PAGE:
Barnard College: Meal Price Hike? Meal Plan Strike.

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The text of this petition has been updated to reflect statements from the administration.

To COO Goldberg, President Beilock, and VP Beltrone:

We, as Barnard students, are stunned and upset that, after hiking tuition prices by 4.5%, Barnard eliminated cheaper options for meal plans, forcing students to have a default minimum of $2,150 per year for a meal plan. This is absolutely outrageous and shows a total disregard for the needs of Barnard students. The increase in prices will not correlate to an improvement in food quality or sanitary conditions. It is only to line Aramark's pockets.

This is the first time Barnard has changed their meal plan structure and pricing since 2010. All price hikes to meal plans before did not exceed $10. Why, then, would Barnard both raise prices in conjunction with a tuition hike while simultaneously failing to inform students of these changes? An ethical university that truly cares for its students would not change the terms of a contract after it is signed, especially when said contract was signed while students were not fully informed of the charges of the 2018-2019 school year. Barnard has no excuse for making these dramatic changes after the contract was signed, and just like students, the administration needs to be held accountable for its greedy, immoral attempt at taking more money from students without their consent.

This is especially important because of the cost of the quad upper class meal plan. For many students, the price of that meal plan last year was already prohibitive. To raise the price this year without informing students before they selected housing is trapping students in a situation they cannot afford. Living in the quad as an upper class student comes with a charge for a mandatory meal plan around $5000. And because Barnard never has enough rooms for students, students living in the quad (by choice or by assignment) are paying a price for something they don't want for a dorm that is in disrepair. In other words, the increased price of this meal plan does not correlate with better food quality, sanitation standards, or a better than average living situation. Many students who chose to live in campus housing with access to their own kitchen did so to avoid eating at the dining halls, and to negate that choice by forcing them to pay for swipes is pure greed.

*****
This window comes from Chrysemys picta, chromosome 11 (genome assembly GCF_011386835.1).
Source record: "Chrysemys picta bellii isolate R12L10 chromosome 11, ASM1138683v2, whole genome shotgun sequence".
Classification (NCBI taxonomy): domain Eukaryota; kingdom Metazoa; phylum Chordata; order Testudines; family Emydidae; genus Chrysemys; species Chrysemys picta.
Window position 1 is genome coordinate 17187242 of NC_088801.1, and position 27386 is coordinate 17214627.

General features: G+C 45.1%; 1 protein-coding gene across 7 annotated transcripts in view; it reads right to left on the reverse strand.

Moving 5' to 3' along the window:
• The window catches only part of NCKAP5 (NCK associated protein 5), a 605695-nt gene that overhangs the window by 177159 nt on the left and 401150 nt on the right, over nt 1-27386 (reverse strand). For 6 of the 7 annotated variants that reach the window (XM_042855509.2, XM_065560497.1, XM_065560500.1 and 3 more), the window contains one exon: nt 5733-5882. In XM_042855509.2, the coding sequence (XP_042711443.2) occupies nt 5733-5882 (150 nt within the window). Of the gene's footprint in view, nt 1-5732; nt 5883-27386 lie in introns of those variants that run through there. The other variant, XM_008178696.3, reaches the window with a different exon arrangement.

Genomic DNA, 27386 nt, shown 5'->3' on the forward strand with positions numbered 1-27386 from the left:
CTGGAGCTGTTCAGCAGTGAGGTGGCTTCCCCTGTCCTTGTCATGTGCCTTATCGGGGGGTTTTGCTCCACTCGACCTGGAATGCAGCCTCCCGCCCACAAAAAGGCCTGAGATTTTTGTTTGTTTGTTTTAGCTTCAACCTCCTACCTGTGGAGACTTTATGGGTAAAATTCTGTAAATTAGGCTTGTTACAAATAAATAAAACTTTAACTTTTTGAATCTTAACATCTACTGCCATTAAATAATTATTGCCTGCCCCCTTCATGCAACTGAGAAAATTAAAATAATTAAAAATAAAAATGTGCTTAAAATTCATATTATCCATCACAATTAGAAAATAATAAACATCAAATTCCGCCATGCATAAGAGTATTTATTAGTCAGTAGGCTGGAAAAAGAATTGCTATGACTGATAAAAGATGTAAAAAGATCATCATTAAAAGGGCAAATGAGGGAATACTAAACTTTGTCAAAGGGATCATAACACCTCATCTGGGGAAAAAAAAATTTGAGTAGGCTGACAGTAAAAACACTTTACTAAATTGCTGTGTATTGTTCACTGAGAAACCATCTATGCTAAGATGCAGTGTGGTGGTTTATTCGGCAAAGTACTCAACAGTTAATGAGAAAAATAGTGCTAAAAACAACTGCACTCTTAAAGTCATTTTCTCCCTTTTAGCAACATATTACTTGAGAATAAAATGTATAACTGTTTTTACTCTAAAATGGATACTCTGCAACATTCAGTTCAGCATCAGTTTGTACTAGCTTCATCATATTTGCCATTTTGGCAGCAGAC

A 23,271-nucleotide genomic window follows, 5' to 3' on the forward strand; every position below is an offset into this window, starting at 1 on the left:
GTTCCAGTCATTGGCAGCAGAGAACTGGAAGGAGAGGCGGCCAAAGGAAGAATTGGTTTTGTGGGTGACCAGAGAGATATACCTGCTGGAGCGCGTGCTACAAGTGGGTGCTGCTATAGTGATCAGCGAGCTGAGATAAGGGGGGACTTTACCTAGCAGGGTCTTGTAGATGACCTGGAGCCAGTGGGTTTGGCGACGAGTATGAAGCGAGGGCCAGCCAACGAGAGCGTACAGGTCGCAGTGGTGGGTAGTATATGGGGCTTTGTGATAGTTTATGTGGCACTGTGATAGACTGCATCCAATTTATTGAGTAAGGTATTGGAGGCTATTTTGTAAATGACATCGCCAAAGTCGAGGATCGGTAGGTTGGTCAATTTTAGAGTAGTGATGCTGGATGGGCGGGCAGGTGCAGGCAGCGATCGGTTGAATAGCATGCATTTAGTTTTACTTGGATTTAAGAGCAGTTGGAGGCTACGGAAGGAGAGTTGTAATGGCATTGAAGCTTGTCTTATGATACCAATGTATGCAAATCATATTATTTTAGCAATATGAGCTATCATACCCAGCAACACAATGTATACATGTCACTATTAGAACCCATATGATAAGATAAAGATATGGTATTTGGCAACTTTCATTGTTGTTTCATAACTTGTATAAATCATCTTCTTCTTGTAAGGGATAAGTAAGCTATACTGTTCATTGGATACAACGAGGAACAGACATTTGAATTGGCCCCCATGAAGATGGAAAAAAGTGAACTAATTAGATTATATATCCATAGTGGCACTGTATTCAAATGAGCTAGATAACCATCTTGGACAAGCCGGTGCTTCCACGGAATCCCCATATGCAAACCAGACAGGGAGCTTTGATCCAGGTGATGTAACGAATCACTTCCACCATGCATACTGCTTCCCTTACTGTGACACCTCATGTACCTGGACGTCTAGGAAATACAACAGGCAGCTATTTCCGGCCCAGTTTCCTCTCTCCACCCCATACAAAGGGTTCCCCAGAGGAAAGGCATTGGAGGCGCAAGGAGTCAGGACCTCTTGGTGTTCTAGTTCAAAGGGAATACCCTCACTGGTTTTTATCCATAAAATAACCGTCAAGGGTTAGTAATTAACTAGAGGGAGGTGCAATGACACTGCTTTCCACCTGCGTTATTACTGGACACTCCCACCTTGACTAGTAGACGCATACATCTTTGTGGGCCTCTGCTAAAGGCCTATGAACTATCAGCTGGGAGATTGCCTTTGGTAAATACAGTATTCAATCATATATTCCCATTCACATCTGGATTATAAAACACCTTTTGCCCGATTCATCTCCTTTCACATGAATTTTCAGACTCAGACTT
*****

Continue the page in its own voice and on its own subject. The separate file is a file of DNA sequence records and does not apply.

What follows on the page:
Furthermore, it shows a total lack of awareness of how food insecurity affects students on campus. There is no justification, explanation, or statement that the administration can make to explain, in VP Beltrone's own words, a meal plan "meant to address student concerns over food insecurity" that does not guarantee two meals a day and is more expensive than ever before. Food insecurity arises because students can't afford to pay for meal plans or food in the area in the first place. In what world does making them pay more money for an unacceptable plan guaranteeing them only one meal a day help solve that problem? Students should be able to purchase a meal plan that fits their needs in a cost effective way; paying for swipes or points that will ultimately get donated is an expense many students can't afford. Though Barnard has said we can "add swipes and points as needed," nothing has been said about whether those fees would be waived for low income/financial aid students. Last year, there were several variations in the cost for meal plans offering different numbers of swipes and points that were all cheaper than this year's base cost. To properly address food insecurity on campus, Barnard must provide a meal plan that is fully covered by financial aid that feeds students not one, but TWO full meals a day. There is absolutely no reason why a student should have to take out a loan to eat at a university that costs $60k a year.